the Hook Length and Jeu de Taquin

Properties and d-Complete Posets

further explanations and to pictures of d-complete posets.)

The definition of the hook length property for posets is a bit technical. Nonetheless, Theorem 2 (all d-complete posets have the hook length property) can be viewed in the following light. One of the earliest nineteenth century classical number theory identities was actually found in the late eighteenth century by Euler, viz. his famous infinite sum = infinite product identity for the sequence of partition counts p(n) of non-negative integers. In 1970 Richard Stanley defined a more general poset setting in which to view this kind of identity, and proved that such sum = product identities exist for the posets defined by 'shapes' (i.e. Young or Ferrers diagrams). Theorem 2 extends Stanley's result to a larger class of posets which arises naturally in the study of representations of Kac-Moody algebras. Hopefully this joint work with Peterson can be regarded as another entry in the list of interesting overlaps between contemporary representation theory and classical number theory which includes the results of Macdonald (Dedekind eta function), Lepowsky-Milne (Rogers-Ramanujan identities), and Kac-Wakimoto (extensions of identities of Jacobi and Gauss).

In 1977 G.P. Thomas proved that shape posets also possess Schutzenberger's jeu de taquin label sliding property. This fact and related procedures (Robinson-Schensted, promotion/evacuation, etc.) play many interesting roles in combinatorial representation theory, such as providing nice proofs of the Littlewood-Richardson rule.

These two results were extended to 'shifted shape' posets 14 to 20 years ago by Gansner, Sagan, and Worley. Both shapes and shifted shapes can be viewed as constituting certain classes of posets. The jeu de taquin property can be defined in the context of arbitrary posets. It has been known that 'tree' posets have both the jeu de taquin and the hook length properties.

(Move to Basic Poset Stuff for precise definitions of shape, shifted shape, and tree posets, if needed.)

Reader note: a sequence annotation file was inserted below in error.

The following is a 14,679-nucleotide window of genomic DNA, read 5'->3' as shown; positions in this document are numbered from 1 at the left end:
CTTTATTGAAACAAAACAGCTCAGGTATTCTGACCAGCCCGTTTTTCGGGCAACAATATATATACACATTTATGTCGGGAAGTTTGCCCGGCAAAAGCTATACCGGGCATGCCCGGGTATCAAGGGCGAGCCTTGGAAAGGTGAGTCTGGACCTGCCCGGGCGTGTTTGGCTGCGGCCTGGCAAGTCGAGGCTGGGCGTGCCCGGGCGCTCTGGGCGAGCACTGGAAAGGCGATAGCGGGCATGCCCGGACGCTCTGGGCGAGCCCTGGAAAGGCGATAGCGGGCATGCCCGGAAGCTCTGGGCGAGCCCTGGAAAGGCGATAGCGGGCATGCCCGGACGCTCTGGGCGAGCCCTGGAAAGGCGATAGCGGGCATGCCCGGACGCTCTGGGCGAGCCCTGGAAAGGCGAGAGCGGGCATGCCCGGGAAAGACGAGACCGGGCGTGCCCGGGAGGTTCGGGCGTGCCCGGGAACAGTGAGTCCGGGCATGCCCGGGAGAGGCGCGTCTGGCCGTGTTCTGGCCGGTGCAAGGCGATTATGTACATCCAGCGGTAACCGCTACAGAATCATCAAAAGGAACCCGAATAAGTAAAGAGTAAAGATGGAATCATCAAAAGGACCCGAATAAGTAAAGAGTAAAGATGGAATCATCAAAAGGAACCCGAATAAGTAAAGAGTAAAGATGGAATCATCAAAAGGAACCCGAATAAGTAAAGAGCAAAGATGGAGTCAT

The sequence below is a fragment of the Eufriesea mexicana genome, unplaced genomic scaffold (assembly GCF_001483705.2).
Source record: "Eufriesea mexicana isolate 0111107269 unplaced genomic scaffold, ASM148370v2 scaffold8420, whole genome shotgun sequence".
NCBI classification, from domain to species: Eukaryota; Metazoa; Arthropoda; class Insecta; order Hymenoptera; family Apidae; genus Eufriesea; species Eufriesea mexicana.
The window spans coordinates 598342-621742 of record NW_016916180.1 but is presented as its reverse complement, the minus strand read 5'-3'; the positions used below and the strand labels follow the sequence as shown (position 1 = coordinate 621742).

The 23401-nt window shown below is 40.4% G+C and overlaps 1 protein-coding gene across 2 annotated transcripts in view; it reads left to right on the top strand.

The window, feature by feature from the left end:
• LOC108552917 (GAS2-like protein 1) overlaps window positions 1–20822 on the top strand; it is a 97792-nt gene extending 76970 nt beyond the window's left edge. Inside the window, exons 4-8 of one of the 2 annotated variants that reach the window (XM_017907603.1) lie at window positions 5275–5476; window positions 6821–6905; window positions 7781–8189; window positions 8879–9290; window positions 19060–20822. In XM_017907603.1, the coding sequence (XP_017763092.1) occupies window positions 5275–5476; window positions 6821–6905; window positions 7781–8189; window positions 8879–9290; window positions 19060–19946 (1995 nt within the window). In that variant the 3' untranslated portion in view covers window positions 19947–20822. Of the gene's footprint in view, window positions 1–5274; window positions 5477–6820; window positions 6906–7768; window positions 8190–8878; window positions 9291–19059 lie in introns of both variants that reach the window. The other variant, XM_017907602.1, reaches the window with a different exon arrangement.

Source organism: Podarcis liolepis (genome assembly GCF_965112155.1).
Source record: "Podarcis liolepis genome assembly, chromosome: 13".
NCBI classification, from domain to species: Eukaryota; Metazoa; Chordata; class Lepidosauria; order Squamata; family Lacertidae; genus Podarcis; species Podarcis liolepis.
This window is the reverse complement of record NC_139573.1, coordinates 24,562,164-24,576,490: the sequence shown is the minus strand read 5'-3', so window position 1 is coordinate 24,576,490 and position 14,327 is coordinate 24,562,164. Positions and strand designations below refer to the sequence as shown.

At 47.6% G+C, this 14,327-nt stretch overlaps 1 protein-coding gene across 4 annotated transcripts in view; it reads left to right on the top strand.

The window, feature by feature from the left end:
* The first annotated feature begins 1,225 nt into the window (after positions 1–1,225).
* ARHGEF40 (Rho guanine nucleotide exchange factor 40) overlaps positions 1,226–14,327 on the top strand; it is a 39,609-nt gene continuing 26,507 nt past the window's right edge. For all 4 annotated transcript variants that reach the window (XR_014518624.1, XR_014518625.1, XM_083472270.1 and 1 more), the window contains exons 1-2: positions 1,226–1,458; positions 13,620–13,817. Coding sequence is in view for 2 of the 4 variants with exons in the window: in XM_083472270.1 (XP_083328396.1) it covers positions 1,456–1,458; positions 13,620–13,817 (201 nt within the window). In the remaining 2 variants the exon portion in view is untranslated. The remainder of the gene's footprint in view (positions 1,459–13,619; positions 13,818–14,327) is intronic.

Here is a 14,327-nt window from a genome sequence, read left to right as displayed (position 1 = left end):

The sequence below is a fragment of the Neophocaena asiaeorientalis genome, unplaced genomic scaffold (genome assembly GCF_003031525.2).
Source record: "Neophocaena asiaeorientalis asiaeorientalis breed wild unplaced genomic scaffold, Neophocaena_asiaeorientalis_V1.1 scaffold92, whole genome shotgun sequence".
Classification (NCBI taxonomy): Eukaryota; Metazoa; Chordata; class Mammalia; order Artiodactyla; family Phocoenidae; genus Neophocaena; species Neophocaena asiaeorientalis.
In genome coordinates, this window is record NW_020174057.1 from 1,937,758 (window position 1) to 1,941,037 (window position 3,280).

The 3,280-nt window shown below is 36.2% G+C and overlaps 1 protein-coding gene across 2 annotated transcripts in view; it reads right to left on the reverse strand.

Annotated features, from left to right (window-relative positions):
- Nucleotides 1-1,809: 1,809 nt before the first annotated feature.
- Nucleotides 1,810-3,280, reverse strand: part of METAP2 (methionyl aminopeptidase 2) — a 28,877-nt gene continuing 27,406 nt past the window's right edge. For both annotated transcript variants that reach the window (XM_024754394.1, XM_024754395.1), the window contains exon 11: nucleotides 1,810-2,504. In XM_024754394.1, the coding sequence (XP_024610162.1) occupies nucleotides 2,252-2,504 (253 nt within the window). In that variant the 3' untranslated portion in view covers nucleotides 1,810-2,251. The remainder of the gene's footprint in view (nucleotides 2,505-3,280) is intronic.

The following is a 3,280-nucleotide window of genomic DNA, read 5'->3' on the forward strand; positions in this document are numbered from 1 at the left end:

d-Complete posets are posets defined by the satisfaction of certain local structural conditions. It is easy to see that shapes, shifted shapes, and trees are d-complete posets. Hence Theorems 1 and 2 provide one large unifying class of posets which gives a uniform setting for all currently known infinite families of hook length or jeu de taquin posets.

Many years ago Dale Peterson found a less explicit version of the corollary in a different but closely related setting, viz. the enumeration of reduced decompositions of certain Kac-Moody Weyl group elements. Dale has studied certain upper 'thin' regions of weight diagrams for representations of Kac-Moody algebras which are indexed by Weyl group elements which Dale calls 'lambda-minuscule.' The following result can also be interpreted in the context of a 'numbers game.' It is a key result in the proof of Theorem 2, which also uses algebraic geometric and representation theoretic steps supplied by Dale Peterson.

Proposition 1. ['Minuscule' paper.] There is a certain equivalence between Peterson's lambda-minuscule Kac-Moody Weyl group elements and d-complete posets.

Lie theorists may wish to link to Lie Theoretic Comments at any time for the definition of Peterson's lambda-minuscule concept and its connection to the d-complete property, comments concerning listing and counting reduced decompositions of certain Coxeter group elements, and comments concerning the Lakshmibai-Seshadri basis results origins of the notion of d-complete posets.

Another useful preliminary result concerning d-complete posets is:

Proposition 2. ['Classification' paper.] 'Slant irrducible' d-complete posets can be completely classified and explicitly described with the use of Y-shaped Dynkin diagrams which are almost always of type A, type D, or of "general type E."

`
The global structure of a connected d-complete poset is that of a
tree. Each slant irreducible component of a d-complete poset falls
into one of 15 classes. The first two classes consist of shapes and
of shifted shapes respectively. This proposition is used in our
proof of Theorem 1, which
proceeds by strengthening and extending Kimmo Eriksson's proof of the
jeu de taquin property for shapes to the other 14 classes of slant
irreducible d-complete posets.
`

to be directed to:

- Further informal explanations, and/or
- Official definitions, and/or
- Pictures of d-complete posets.